: : A WEEKEND GETAWAY : : IZAMAL : :

Hacienda Hotel Santo Domingo, @ cruz de  c.18  y  c.33,  Izamal, Yucatan

We wanted to travel a bit, safely, so we headed to what I think of as the Indigenous capital of Yucatan, Izamal – (we live in the Hispanic and political capital, Mérida).  Izamal is about 72 kilometers (45 miles) to the east of Mérida, and north of the Cancún highway on Route 11.  It took us about 100 minutes from centro to centro to get there, driving leisurely.  The express bus is probably faster (scroll to From Mérida to Izamal).

We had a delightful stay at Hacienda Hotel Santo Domingo, which is run by Harald, an affable man from Austria, and his lovely Mexican wife, Sonia. Harald studied tourism as a lad, and his design-sense is excellent. They have twelve rooms in an elegant facility, depicted at their website.

Dining room where we enjoyed a fine candle-lit dinner.

Poolside breakfast

The hotel is nestled quietly on the outskirts of the city, a short ten-minute walk to centro, straight down c.33.

Handsome cabs (calesas) are lined up, while a tour group listens to a guide.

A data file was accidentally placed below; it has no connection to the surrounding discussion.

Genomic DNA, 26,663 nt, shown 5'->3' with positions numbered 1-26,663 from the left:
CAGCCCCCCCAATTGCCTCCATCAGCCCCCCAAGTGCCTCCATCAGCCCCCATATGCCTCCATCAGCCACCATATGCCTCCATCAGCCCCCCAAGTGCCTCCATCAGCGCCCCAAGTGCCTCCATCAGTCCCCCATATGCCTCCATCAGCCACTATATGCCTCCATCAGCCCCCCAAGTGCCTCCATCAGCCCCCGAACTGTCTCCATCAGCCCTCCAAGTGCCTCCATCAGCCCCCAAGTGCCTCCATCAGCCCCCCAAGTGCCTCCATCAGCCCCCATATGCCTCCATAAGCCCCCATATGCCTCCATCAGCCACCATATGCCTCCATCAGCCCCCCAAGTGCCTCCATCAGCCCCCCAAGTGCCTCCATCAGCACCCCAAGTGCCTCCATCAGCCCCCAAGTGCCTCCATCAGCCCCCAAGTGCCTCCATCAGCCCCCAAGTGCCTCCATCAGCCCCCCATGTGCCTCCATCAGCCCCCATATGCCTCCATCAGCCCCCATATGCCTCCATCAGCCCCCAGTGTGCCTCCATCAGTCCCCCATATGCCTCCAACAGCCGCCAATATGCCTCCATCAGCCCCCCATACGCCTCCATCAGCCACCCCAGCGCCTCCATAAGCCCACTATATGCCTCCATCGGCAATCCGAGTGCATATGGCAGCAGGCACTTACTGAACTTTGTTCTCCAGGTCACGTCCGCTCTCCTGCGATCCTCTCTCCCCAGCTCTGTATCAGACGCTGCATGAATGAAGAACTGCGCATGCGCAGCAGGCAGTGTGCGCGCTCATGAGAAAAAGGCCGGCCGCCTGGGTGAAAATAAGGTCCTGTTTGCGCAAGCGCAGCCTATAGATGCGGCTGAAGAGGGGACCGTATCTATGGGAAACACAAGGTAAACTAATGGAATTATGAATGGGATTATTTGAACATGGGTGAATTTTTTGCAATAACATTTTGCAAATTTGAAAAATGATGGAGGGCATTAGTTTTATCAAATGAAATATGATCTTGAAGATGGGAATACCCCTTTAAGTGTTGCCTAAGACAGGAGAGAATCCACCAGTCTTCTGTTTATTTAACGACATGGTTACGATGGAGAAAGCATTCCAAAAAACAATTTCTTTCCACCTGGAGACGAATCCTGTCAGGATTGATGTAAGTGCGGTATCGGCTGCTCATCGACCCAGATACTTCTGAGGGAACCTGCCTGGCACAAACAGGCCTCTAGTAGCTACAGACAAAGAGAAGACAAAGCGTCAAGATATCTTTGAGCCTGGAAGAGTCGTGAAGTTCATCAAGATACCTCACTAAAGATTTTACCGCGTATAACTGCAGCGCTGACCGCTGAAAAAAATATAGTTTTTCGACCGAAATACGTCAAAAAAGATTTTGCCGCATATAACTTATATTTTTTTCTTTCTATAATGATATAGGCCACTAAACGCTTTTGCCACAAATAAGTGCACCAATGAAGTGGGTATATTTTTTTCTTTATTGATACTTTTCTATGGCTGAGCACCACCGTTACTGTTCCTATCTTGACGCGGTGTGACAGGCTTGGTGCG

After a relaxing visit in a gentle setting, it’s back to the city of the conquistadores.

Mérida :   the remate, Paseo Montejo @ c.47

 

!! NUCLEAR SOLUTION TO AIR POLLUTION !!

Photo by Trougnouf, via Wikimedia Commons: Doel, Belgium

Carbon pollution is so much riskier than radioactive pollution.  The Three Mile Island nuclear accident (1979) rocked me, but on further reflection (and documented carbon pollution trends) I’ve come around to recognizing that the world needs nuclear energy if we are not to smother ourselves in carbon toxins, which are much more deadly than risks of nuclear accidents.  

I’ve recently finished reading a book about carbon titled Symphony in C, (where c=carbon) by Professor Robert Hazen, of the Deep Carbon Observatory.  And today I’ve pondered an interview with nuclear advocate Michael Shellenberger, about our need for nuclear generation.  (Note:  Schellenberger is dismissive of much environmental activism, so I suggest skipping forward to his central thesis in the linked interview, beginning with the subhead Nuclear Existential Anxiety where he effectively deconstructs our nuclear dread.

On a positive note is this very upbeat essay by Rebecca Solnit  on ten ways to confront the environmental crisis without losing hope. (It’s a bit long, but very worthwhile.)

Wolfsburg, Germany. Photo by Felipe Tureba/EPA.